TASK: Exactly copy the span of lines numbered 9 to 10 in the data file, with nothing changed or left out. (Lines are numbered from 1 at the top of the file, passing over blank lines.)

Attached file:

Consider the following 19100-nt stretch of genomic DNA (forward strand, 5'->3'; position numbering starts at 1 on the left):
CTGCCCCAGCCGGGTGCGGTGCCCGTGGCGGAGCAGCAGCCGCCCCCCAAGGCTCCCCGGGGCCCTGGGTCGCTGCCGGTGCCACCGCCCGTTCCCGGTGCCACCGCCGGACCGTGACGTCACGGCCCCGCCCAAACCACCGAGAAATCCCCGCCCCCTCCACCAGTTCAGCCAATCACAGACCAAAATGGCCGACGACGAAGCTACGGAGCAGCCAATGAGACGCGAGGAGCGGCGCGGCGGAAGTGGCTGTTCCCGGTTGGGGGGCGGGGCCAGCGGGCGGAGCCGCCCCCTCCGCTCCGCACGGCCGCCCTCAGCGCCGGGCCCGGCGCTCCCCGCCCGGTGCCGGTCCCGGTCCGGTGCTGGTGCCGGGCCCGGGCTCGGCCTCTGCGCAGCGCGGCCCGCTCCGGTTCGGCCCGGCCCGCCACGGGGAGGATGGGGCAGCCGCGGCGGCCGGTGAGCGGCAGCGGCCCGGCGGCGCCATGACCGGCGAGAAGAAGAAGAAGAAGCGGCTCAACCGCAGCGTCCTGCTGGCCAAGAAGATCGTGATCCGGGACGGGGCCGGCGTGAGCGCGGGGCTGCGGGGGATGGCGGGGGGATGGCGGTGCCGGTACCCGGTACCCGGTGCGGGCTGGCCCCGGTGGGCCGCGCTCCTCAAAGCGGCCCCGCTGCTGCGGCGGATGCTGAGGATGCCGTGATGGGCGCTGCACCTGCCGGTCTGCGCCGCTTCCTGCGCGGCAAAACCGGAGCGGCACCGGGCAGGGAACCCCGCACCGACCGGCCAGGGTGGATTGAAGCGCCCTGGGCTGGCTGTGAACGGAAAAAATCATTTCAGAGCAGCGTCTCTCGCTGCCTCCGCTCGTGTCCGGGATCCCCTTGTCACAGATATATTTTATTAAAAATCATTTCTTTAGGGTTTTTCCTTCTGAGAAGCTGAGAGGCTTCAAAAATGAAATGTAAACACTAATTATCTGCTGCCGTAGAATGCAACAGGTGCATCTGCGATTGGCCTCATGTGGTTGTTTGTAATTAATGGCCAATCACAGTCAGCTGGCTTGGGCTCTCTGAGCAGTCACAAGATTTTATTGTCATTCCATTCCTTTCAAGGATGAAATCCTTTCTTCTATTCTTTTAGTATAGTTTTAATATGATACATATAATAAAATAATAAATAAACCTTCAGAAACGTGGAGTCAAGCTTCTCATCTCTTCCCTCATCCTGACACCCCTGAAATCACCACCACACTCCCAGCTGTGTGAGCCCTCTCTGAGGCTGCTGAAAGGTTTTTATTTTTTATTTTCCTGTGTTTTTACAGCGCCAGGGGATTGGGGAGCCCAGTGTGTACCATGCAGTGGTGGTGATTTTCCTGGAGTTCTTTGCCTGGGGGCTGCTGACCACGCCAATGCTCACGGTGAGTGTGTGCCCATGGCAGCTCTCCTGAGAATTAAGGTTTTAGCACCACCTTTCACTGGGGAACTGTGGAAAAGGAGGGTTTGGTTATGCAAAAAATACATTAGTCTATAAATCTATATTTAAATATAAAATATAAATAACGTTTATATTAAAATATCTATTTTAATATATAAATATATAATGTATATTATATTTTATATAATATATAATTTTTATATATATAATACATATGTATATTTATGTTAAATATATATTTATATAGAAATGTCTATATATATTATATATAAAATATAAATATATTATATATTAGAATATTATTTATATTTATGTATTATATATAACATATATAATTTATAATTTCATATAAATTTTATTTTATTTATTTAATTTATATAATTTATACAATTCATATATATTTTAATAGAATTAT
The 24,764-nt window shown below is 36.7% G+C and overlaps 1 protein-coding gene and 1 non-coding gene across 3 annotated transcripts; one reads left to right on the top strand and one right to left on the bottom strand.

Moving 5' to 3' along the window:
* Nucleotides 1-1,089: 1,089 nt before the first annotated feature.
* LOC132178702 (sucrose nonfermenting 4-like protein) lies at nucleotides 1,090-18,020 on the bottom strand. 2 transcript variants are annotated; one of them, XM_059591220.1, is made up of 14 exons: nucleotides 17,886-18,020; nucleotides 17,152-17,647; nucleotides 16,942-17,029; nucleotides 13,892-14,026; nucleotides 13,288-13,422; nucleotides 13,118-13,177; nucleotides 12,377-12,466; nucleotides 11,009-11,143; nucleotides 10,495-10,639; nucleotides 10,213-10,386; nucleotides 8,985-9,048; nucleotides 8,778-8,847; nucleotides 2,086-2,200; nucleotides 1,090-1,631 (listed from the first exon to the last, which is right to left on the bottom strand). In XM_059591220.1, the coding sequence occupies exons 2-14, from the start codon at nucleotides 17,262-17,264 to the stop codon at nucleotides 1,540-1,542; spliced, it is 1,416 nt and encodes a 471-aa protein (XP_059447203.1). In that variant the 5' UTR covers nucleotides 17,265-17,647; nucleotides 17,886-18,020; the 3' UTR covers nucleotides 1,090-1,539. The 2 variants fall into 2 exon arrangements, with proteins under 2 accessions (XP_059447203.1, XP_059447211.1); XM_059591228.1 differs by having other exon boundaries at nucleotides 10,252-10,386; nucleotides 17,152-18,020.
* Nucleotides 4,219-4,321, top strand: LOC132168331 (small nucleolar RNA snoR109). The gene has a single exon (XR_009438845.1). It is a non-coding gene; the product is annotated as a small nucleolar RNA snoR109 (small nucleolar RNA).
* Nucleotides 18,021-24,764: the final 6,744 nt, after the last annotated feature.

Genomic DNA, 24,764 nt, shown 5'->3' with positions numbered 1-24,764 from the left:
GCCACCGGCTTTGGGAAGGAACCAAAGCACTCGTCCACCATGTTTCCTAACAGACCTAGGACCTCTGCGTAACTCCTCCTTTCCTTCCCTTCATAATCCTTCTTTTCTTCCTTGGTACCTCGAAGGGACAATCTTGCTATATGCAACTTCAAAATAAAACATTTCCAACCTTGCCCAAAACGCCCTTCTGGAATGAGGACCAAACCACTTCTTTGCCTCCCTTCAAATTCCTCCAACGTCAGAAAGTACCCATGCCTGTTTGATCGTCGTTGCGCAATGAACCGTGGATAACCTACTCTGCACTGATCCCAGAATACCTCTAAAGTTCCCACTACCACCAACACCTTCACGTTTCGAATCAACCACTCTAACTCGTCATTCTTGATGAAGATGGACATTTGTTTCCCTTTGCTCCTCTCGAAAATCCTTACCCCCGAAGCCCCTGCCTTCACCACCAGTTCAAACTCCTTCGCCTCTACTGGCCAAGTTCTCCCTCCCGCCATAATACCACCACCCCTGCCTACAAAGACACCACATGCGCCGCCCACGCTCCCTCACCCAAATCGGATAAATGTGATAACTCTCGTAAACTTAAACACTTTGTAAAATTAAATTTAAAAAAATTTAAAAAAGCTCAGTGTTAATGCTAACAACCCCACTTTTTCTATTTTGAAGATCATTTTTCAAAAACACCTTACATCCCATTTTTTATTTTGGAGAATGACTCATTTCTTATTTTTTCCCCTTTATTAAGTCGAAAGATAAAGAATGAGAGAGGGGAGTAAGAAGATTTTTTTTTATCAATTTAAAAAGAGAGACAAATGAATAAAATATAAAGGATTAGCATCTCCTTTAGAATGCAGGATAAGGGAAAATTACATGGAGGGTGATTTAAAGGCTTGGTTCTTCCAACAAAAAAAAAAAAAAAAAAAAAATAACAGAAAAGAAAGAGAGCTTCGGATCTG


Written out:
Genomic DNA, 24,764 nt, shown 5'->3' with positions numbered 1-24,764 from the left:
GCCACCGGCTTTGGGAAGGAACCAAAGCACTCGTCCACCATGTTTCCTAACAGACCTAGGACCTCTGCGTAACTCCTCCTTTCCTTCCCTTCATAATCCTTCTTTTCTTCCTTGGTACCTCGAAGGGACAATCTTGCTATATGCAACTTCAAAATAAAACATTTCCAACCTTGCCCAAAACGCCCTTCTGGAATGAGGACCAAACCACTTCTTTGCCTCCCTTCAAATTCCTCCAACGTCAGAAAGTACCCATGCCTGTTTGATCGTCGTTGCGCAATGAACCGTGGATAACCTACTCTGCACTGATCCCAGAATACCTCTAAAGTTCCCACTACCACCAACACCTTCACGTTTCGAATCAACCACTCTAACTCGTCATTCTTGATGAAGATGGACATTTGTTTCCCTTTGCTCCTCTCGAAAATCCTTACCCCCGAAGCCCCTGCCTTCACCACCAGTTCAAACTCCTTCGCCTCTACTGGCCAAGTTCTCCCTCCCGCCATAATACCACCACCCCTGCCTACAAAGACACCACATGCGCCGCCCACGCTCCCTCACCCAAATCGGATAAATGTGATAACTCTCGTAAACTTAAACACTTTGTAAAATTAAATTTAAAAAAATTTAAAAAAGCTCAGTGTTAATGCTAACAACCCCACTTTTTCTATTTTGAAGATCATTTTTCAAAAACACCTTACATCCCATTTTTTATTTTGGAGAATGACTCATTTCTTATTTTTTCCCCTTTATTAAGTCGAAAGATAAAGAATGAGAGAGGGGAGTAAGAAGATTTTTTTTTATCAATTTAAAAAGAGAGACAAATGAATAAAATATAAAGGATTAGCATCTCCTTTAGAATGCAGGATAAGGGAAAATTACATGGAGGGTGATTTAAAGGCTTGGTTCTTCCAACAAAAAAAAAAAAAAAAAAAAAATAACAGAAAAGAAAGAGAGCTTCGGATCTG